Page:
Chapter 72: Piecing the Story Together
I shut the pickup door once Rainie got in, then hopped in on the driver’s side, ready to take my daughter home. Ready to go home. Before I buckled up, I looked my beautiful girl in the eye, beaming with pride and counted my blessings that I was still alive to drive her home. Wordlessly, I leaned over to kiss the top of her head and she smiled up at me in return.
“I love you, Dad.”
I held her tight for a moment, unable to say anything, then cleared my throat. “I love you, too, Raindrop. Let’s go.”
As I pulled away from October’s house, Rainie cleared her own throat, and I knew she was ready to talk seriously, but was forming her thoughts. We pulled out onto the main street and she began, “Dad, I shifted.”
It took me a second to process her words, and I glanced over at her in surprise, “You… you transitioned? Oh, honey!” I was both elated and sad. She was growing up and I wasn’t there for her. At least Mom had been, I’d thought to myself.
She laughed with both pride and nerves, tucking a lock of her dark hair behind her ear. “It wasn’t exactly the way we practiced or anything. Um, it was at the rehab,” she added hesitantly.
My eyebrows instantaneously creased, trying to envision what she was talking about. Glancing over at her quickly, I continued to drive, silently allowing her to continue.
“It was, uh, after we—me, Anne, and Kyle—got locked up with Delilah that day. It just happened. Thank goodness we were in the dolphin enclosure.” She paused, waiting for my reaction.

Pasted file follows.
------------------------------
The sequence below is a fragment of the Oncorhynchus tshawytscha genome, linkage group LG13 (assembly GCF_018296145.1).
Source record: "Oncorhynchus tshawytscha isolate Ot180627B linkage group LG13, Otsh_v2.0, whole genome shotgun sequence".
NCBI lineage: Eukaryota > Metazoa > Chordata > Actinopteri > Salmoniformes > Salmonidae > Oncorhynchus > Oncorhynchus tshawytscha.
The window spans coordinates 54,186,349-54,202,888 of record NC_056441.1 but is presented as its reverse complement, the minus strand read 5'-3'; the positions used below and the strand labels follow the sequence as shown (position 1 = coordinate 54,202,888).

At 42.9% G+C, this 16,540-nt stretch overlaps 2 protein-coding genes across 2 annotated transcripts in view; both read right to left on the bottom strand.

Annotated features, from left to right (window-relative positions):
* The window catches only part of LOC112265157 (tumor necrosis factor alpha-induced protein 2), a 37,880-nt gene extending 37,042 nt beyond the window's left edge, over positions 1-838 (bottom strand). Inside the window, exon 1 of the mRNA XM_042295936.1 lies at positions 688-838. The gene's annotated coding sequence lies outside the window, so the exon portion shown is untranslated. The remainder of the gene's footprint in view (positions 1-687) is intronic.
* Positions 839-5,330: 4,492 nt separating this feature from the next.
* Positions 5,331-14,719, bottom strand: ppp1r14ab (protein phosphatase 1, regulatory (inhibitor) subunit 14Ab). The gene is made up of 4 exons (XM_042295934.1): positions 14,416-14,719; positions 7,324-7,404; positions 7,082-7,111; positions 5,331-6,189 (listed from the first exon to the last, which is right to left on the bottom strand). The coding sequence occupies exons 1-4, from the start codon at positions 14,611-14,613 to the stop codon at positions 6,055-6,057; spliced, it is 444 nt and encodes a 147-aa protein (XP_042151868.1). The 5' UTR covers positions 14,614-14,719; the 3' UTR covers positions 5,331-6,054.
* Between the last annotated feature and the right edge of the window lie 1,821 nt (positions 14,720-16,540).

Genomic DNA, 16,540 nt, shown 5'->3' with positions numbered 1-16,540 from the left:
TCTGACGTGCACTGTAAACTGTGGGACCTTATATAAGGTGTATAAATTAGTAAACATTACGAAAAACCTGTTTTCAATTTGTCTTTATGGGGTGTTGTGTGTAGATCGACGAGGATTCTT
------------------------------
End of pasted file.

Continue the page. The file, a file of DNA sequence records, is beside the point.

I pulled over into an empty parking lot. This was big—on multiple levels.
“Rainie, you transitioned the day Jimson took you all hostage? Where was Grandma?” Then, her previous words hit me. “Anne knows?”
She looked at me wide-eyed, probably unsure of which question to answer first, “Well, yeah, uh, Jimson locked just us kids up in the dolphin enclosure. All the adults, except for Tobie, were locked up somewhere else.”
“But Anne knows? About you—us—being shifters?” I was starting to put the pieces together. Both October and Anne knew about us.
Rainie still looked nervous, “Y- yeah. Her and Kyle were there. I couldn’t help it, Dad. I’m sorry. Don’t be upset. Grandma wasn’t.”
Focused again on the main issue at hand—Rainie’s transition, her remark surprised me, then filled me with concern. “Upset? Why would I be upset, Rainie?”
“Well, uh, they’re not supposed to know about us?” she blinked back at me.
“Oh, sweetheart, I’m not upset! I’m so happy for you!” I pulled her into a hug, and soon she laughed out a big breath, relaxing into it herself.
“Her name is Ruby, Dad,” she said muffled against my shoulder, and I laughed, tears filling my eyes.
“Ruby, huh? Oh, both your mother and Jayde would be so proud,” and I squeezed her tighter.
Pulling away with a bit of a smile, Rainie admitted, “I was so nervous that you might be mad. I mean, Grandma and I made them both swear to not tell anybody. Not that they would, I know they won’t. ”
Kyle should have been my primary concern, not being attached to my family like October was, even if she didn’t know just how much yet. Yet, I didn’t seem to care. Even if he did tell his parents, they wouldn’t be likely to believe him. What seemed important in this moment was that we hadn’t needed to tiptoe around the subject as a group, but now I needed to know what the situation was with Anne. “How’d she take it, Rainie. Was Anne upset or scared?”